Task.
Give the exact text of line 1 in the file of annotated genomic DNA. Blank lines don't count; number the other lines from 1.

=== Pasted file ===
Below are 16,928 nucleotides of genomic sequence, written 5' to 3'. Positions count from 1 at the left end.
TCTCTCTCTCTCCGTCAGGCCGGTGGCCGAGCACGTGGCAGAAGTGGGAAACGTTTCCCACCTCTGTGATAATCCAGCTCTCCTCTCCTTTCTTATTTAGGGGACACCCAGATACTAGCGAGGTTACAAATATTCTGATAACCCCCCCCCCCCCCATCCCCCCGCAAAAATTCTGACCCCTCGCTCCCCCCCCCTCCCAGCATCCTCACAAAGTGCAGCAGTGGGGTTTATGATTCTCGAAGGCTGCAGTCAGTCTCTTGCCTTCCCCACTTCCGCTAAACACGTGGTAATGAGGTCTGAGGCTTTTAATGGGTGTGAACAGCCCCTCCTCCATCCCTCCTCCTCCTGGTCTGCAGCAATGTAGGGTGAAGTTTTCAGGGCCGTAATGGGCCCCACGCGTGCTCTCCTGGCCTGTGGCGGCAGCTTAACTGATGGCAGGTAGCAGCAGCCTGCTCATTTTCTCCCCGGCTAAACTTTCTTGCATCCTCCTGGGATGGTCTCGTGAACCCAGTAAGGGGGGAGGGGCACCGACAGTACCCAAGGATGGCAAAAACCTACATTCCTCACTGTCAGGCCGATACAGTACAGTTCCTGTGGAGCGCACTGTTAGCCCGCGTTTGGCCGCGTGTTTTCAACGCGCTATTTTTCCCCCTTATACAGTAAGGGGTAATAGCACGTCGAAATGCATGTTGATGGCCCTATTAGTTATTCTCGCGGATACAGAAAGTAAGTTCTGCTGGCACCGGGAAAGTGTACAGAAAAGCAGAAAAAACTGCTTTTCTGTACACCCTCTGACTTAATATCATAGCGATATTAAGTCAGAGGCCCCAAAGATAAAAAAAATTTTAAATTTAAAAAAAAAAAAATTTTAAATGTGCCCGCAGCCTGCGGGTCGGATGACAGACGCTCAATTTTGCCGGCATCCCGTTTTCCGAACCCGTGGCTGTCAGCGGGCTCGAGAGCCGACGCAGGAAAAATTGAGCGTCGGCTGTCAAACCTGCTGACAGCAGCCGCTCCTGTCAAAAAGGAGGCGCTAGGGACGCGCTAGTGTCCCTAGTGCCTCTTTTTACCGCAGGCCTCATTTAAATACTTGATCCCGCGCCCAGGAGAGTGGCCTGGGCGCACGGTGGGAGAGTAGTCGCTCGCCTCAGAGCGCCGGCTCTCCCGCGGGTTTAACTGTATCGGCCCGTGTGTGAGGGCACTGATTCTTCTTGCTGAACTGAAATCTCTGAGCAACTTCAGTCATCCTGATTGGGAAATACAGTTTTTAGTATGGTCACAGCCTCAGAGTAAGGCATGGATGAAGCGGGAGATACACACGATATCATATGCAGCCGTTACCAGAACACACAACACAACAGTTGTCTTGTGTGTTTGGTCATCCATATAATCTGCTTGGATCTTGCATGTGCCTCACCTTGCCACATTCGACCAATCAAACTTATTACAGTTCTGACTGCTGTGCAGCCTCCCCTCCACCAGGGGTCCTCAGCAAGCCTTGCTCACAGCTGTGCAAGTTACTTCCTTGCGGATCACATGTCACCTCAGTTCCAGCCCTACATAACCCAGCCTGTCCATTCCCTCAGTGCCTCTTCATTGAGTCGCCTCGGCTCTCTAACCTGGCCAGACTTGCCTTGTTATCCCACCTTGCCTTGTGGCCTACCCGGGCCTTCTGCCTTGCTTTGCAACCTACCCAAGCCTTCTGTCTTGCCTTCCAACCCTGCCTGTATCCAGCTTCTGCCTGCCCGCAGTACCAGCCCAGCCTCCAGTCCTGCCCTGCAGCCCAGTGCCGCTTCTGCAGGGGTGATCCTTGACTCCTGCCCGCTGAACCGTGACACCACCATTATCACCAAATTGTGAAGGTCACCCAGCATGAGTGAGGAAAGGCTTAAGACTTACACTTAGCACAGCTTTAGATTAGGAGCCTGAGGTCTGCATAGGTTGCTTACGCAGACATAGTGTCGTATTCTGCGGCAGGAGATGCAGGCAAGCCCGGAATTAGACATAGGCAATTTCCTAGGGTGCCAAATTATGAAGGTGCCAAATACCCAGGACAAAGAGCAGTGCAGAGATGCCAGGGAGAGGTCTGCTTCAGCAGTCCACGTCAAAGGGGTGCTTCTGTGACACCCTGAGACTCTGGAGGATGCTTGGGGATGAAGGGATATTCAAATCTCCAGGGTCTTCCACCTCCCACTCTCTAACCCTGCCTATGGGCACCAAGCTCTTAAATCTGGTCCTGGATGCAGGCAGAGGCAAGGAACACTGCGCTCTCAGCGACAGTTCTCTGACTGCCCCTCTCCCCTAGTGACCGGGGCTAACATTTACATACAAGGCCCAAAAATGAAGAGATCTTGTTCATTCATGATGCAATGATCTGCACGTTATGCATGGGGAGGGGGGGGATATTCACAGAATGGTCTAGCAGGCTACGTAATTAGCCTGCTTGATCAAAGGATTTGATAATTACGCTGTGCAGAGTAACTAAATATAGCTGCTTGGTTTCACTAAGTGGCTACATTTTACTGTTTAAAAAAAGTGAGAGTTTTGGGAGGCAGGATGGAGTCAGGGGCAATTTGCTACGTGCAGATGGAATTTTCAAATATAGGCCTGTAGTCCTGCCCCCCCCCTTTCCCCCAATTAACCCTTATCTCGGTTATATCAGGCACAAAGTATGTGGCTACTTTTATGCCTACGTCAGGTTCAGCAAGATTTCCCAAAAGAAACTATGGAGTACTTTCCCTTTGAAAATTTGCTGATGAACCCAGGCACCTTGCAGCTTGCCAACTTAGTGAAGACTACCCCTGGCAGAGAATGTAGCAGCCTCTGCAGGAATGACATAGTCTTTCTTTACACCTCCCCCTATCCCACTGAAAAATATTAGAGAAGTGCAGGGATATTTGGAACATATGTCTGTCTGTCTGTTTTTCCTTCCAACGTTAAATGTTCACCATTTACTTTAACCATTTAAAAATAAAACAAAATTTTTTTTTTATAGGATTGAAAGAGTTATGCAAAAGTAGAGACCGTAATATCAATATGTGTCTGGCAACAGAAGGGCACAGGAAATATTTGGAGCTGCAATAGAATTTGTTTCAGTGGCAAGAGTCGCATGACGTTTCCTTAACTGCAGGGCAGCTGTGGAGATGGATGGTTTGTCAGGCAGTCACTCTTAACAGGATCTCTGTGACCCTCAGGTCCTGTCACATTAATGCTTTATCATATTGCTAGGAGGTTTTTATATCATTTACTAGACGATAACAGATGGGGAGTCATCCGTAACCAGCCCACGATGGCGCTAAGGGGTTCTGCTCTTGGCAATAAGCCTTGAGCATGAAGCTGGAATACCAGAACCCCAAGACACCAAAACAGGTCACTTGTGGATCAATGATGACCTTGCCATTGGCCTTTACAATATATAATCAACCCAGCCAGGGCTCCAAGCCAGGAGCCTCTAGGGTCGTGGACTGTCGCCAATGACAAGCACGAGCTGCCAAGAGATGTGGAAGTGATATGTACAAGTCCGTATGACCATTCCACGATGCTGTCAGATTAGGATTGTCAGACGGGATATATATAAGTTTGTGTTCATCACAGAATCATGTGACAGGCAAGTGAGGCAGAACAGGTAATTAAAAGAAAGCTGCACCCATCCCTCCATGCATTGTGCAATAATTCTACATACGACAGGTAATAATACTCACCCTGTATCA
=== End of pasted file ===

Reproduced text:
Below are 16,928 nucleotides of genomic sequence, written 5' to 3'. Positions count from 1 at the left end.